via John Naughton, I see that Paul Krugman has resuscitated the argument that the Dead were pioneers of the new economy by allowing taping of their concerts and making their money as much from merchandising and touring as from record/CD sales.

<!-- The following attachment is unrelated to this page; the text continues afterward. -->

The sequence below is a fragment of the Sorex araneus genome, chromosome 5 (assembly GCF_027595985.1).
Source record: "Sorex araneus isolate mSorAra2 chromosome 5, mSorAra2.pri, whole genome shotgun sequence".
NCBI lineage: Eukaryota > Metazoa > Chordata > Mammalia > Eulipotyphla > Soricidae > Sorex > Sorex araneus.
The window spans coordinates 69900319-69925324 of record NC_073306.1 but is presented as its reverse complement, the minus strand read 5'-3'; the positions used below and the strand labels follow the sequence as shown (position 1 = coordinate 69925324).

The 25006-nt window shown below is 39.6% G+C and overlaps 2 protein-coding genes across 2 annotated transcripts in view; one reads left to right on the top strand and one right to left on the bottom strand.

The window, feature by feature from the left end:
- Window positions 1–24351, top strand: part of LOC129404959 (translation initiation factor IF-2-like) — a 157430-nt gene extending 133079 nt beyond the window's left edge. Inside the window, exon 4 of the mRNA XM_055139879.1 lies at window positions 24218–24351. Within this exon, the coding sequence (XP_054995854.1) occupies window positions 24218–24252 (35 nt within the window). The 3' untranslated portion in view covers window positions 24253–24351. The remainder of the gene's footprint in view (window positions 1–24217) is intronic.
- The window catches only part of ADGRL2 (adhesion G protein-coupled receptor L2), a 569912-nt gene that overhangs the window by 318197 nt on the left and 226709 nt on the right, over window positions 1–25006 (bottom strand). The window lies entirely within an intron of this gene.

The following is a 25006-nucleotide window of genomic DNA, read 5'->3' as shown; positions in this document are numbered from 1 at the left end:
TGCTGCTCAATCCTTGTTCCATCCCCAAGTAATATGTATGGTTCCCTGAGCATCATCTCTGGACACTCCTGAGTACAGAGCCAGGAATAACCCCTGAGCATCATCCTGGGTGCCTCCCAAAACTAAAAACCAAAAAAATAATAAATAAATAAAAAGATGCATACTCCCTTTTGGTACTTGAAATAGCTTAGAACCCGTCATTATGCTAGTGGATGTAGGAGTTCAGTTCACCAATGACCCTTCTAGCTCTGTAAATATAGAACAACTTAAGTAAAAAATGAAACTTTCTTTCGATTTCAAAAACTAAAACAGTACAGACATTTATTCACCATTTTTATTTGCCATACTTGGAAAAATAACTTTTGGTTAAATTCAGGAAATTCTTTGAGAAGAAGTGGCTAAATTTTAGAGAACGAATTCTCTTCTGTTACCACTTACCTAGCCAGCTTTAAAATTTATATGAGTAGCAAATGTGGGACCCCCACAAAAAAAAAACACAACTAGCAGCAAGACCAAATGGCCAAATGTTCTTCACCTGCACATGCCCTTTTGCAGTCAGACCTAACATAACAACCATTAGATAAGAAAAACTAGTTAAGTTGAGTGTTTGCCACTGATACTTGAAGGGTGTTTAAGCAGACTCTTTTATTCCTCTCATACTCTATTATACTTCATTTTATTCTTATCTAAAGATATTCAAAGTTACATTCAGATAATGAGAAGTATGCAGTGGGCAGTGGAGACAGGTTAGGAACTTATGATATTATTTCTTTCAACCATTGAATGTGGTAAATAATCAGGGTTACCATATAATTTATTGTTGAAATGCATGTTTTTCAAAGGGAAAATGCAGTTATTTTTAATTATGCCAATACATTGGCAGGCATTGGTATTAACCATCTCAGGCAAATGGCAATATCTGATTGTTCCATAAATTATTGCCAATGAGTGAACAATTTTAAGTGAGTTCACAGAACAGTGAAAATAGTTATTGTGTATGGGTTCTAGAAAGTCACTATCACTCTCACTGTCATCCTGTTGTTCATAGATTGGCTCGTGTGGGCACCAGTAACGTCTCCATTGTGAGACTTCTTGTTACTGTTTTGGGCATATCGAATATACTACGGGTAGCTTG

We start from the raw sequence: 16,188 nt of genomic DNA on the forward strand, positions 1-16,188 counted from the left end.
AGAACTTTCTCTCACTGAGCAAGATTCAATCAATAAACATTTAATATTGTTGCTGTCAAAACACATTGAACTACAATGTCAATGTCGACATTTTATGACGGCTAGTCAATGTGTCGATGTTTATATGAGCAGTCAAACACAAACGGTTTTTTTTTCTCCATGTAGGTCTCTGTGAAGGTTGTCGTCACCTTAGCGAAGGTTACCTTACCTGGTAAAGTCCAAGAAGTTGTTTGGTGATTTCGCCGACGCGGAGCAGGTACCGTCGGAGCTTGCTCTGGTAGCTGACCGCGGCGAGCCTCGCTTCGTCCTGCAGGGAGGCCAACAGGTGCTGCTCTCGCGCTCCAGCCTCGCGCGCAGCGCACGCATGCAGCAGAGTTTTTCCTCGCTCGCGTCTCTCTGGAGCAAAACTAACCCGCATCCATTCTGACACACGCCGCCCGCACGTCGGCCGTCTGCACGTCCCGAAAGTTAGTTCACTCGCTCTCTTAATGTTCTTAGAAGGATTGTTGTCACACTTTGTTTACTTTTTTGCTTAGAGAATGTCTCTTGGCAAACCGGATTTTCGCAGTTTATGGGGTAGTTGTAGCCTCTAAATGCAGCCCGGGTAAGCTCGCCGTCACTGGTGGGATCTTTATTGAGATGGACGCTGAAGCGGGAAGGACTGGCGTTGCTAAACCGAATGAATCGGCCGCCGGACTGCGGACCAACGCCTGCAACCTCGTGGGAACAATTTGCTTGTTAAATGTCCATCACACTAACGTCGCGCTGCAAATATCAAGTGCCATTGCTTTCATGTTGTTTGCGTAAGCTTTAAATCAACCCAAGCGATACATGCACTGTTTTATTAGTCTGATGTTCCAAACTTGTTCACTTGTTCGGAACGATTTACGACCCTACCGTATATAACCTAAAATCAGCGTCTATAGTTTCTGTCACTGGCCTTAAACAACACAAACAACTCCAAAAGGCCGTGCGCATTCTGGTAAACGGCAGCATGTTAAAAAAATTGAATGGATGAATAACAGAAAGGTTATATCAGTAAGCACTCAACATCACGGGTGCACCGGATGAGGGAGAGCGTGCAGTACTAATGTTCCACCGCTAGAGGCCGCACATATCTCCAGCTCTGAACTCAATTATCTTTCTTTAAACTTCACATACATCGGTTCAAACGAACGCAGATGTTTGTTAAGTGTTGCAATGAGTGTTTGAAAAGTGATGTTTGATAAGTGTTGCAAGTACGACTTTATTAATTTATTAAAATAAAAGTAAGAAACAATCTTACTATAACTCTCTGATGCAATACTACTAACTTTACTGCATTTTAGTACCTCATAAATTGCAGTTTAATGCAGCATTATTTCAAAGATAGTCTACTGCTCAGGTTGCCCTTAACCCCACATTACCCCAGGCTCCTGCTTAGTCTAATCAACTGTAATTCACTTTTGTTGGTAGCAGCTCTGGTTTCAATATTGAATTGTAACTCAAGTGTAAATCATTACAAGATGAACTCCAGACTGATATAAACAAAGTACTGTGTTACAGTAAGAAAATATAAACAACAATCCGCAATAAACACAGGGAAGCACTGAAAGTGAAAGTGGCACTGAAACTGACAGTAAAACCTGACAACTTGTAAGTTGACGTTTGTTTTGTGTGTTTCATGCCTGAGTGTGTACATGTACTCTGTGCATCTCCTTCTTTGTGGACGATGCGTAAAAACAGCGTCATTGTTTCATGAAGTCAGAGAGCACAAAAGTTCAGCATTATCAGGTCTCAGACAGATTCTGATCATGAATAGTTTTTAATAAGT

This has been around since the mid-Nineties, and it’s a bit depressing to see that no one has revisited the evidence since then. It’s perfectly true that the Dead were pioneers of digital distribution and allowed lots of stuff to be circulated for free. However, this is no longer the case. None of the band’s soundboards may be freely circulated on the Internet Archive. Of the surviving members, Phil Lesh puts out occasional —and occasionally wonderful—soundboards; but Bob Weir only sells his music; you can buy the live concert tapes through MunckMix. The Garcia estate no longer even sells digital downloads, though it did for a while, and the flow of MP3 downloads for sale from the Dead’s own vaults seems to have dried up. It is of course possible there is another explanation for that: even deadheads hardcore to the point of derangement (memorably defined by Mrs T as “anyone who has more versions of The Eleven than I do”) might feel that 36 multi-CD Dick’s Picks collections were enough.